Chronic active Epstein-Barr virus infection: causes, symptoms, diagnosis, treatment, and prognosis

Chronic active Epstein-Barr virus (EBV) infection is a less common disease with high mortality and is characterized by chronic fatigue, fever, lymphadenopathy, and hepatosplenomegaly. It is associated with abnormal production of EBV antibodies, and it occurs mostly in children and adolescents under 12 years of age.


Causes

At present, the pathogenesis of chronic active EBV infection is still unclear, and mainly related to host cellular immune abnormalities. EBV is latent in B lymphocytes after primary infection, developing into quiescent memory lymphocytes, and the virus no longer replicates autonomously. It presents infectious mononucleosis-like symptoms clinically and it is self-limited and with a good prognosis. In very few individuals, EBV cannot enter latent infection or reenter lytic infection from latent infection, eventually developing into chronic active EBV infection. At this time, in addition to B cells, EBV also infects T cells and NK cells, and is clonogenically proliferating. Infected cells can invade multiple organs in the body, resulting in diverse clinical manifestations, and pathological changes can involve almost all organs of the body.

Figure 1, Epstein-Barr virus


Signs and Symptoms

Mild patients mainly present with repeated or persistent infectious mononucleosis-like symptoms, whereas manifestations in severe patients are heterogeneous as EBV can invade various tissues and organs in the body. Almost all severe patients present with recurrent or persistent fever, liver dysfunction, and splenomegaly for months, more than half of patients present with lymphadenopathy, thrombocytopenia, and anemia, other more common symptoms in 20% - 40% of patients include hypersensitivity to mosquito bite (HMB), rashes, hemophagocytic syndrome (HPS), and coronary aneurysms, and other less common clinical manifestations include central nervous system involvement, intracranial calcinosis, parosteitis, nasosinusitis, oral ulcers, uveitis or cataract, Sjogren's syndrome, testitis or epididymitis.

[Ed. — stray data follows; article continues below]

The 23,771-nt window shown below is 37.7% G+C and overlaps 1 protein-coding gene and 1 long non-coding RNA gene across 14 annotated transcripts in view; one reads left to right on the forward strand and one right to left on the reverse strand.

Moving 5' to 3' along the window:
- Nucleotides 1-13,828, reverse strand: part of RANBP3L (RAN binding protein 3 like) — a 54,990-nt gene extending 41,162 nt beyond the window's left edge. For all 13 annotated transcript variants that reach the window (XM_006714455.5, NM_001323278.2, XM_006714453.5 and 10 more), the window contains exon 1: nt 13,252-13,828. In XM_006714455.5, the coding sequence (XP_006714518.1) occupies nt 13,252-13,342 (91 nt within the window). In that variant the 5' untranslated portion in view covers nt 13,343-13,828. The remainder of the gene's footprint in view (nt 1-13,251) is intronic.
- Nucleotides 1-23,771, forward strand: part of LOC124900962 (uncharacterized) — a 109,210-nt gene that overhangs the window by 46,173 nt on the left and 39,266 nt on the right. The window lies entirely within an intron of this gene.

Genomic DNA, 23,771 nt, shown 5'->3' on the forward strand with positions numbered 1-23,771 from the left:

Figure 2, hypersensitivity to mosquito bite

Figure 3, hypersensitivity to mosquito bite

Figure 4, hypersensitivity to mosquito bite


Diagnosis

The diagnosis of chronic active EBV infection is mainly based on clinical manifestations, EBV loads, and histopathological changes.

Clinically diagnostic considerations:

  • Multiple organic and systemic lesions with unknown causes
  • Chronic hepatitis, cardiomyopathy, and kidney damage that pathogens cannot be found in clinical practices
  • Histories of hypersensitivity to mosquito bite with skin lesions, abnormal increase of large granular lymphocytes in peripheral blood with elevated plasma IgE suggesting natural killer cell type chronic active EBV infection
  • Autoimmune hepatitis in some patients

In addition, etiological examinations are very important for the diagnosis of chronic active EBV infection. It is currently believed that quantitative PCR determination of free EBV DNA copy number in peripheral blood plasma, namely viral load, is more meaningful than EBV antibody titer. EBV load > 102.5 copies/mL in peripheral blood mononuclear cells can be used as diagnostic criteria for chronic active EBV infection.


Treatment

There is no satisfactory treatment regimen for chronic active EBV infection currently. Comprehensive treatment is adopted internationally.

Main treatment regimens

  • Medications, such as acyclovir, ganciclovir, vidarabine, to block the synthesis of DNA polymerase Cytokines, such as INFc, IL-2
  • Adrenal cortical hormone or intravenous gamma globulin
  • Antineoplastic drugs, such as CHOP chemotherapy
  • Active treatment of early complications
  • Immunologic reconstitution, such as bone marrow or peripheral blood stem cell transplantation Monoclonal antibody treatment, such as infusion of autologous or donor EBV-specific CTL cells

Prognosis

A poor prognosis is present in chronic active EBV infection. It is reported that more than 50% of patients die of serious complications within 5 years after the onset of the first symptom, mainly hepatic failure, heart failure, lymphoma, opportunistic infections, and lymphoproliferative hemophagocytic syndrome. Some patients develop hemophagocytic syndrome after infection, which is the first symptom of chronic active EBV infection and should be paid attention to. Clonogenically proliferating lymphocytes can occur in any organ except for lymph nodes, so that imaging, virological, histopathological examination, and endoscopy are important.